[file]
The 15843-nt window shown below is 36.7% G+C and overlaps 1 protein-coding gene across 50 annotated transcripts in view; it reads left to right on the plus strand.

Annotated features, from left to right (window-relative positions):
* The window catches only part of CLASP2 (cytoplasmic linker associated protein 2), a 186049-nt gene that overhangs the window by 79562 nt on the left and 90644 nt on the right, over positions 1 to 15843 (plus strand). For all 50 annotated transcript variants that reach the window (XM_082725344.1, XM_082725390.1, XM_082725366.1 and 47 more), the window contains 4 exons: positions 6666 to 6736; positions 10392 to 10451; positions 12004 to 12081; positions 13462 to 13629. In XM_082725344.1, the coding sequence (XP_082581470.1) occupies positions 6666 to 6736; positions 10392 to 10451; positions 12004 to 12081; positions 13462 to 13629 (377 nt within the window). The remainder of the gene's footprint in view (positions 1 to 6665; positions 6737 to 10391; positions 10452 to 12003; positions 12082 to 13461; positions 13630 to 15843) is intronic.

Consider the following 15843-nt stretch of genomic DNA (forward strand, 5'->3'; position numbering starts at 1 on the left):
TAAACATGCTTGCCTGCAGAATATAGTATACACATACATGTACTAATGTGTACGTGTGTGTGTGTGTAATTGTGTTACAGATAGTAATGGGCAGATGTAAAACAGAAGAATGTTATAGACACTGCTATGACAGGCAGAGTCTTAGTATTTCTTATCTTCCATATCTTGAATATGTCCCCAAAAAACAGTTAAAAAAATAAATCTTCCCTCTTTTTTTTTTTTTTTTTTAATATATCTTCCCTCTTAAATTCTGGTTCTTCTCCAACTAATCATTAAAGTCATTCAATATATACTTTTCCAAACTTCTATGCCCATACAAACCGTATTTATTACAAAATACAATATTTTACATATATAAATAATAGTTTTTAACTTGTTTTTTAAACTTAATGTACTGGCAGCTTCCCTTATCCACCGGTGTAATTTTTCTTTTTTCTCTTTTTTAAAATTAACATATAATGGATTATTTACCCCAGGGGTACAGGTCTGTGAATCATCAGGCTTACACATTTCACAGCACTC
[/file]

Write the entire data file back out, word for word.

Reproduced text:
The 15843-nt window shown below is 36.7% G+C and overlaps 1 protein-coding gene across 50 annotated transcripts in view; it reads left to right on the plus strand.

Annotated features, from left to right (window-relative positions):
* The window catches only part of CLASP2 (cytoplasmic linker associated protein 2), a 186049-nt gene that overhangs the window by 79562 nt on the left and 90644 nt on the right, over positions 1 to 15843 (plus strand). For all 50 annotated transcript variants that reach the window (XM_082725344.1, XM_082725390.1, XM_082725366.1 and 47 more), the window contains 4 exons: positions 6666 to 6736; positions 10392 to 10451; positions 12004 to 12081; positions 13462 to 13629. In XM_082725344.1, the coding sequence (XP_082581470.1) occupies positions 6666 to 6736; positions 10392 to 10451; positions 12004 to 12081; positions 13462 to 13629 (377 nt within the window). The remainder of the gene's footprint in view (positions 1 to 6665; positions 6737 to 10391; positions 10452 to 12003; positions 12082 to 13461; positions 13630 to 15843) is intronic.

Consider the following 15843-nt stretch of genomic DNA (forward strand, 5'->3'; position numbering starts at 1 on the left):
TAAACATGCTTGCCTGCAGAATATAGTATACACATACATGTACTAATGTGTACGTGTGTGTGTGTGTAATTGTGTTACAGATAGTAATGGGCAGATGTAAAACAGAAGAATGTTATAGACACTGCTATGACAGGCAGAGTCTTAGTATTTCTTATCTTCCATATCTTGAATATGTCCCCAAAAAACAGTTAAAAAAATAAATCTTCCCTCTTTTTTTTTTTTTTTTTTAATATATCTTCCCTCTTAAATTCTGGTTCTTCTCCAACTAATCATTAAAGTCATTCAATATATACTTTTCCAAACTTCTATGCCCATACAAACCGTATTTATTACAAAATACAATATTTTACATATATAAATAATAGTTTTTAACTTGTTTTTTAAACTTAATGTACTGGCAGCTTCCCTTATCCACCGGTGTAATTTTTCTTTTTTCTCTTTTTTAAAATTAACATATAATGGATTATTTACCCCAGGGGTACAGGTCTGTGAATCATCAGGCTTACACATTTCACAGCACTC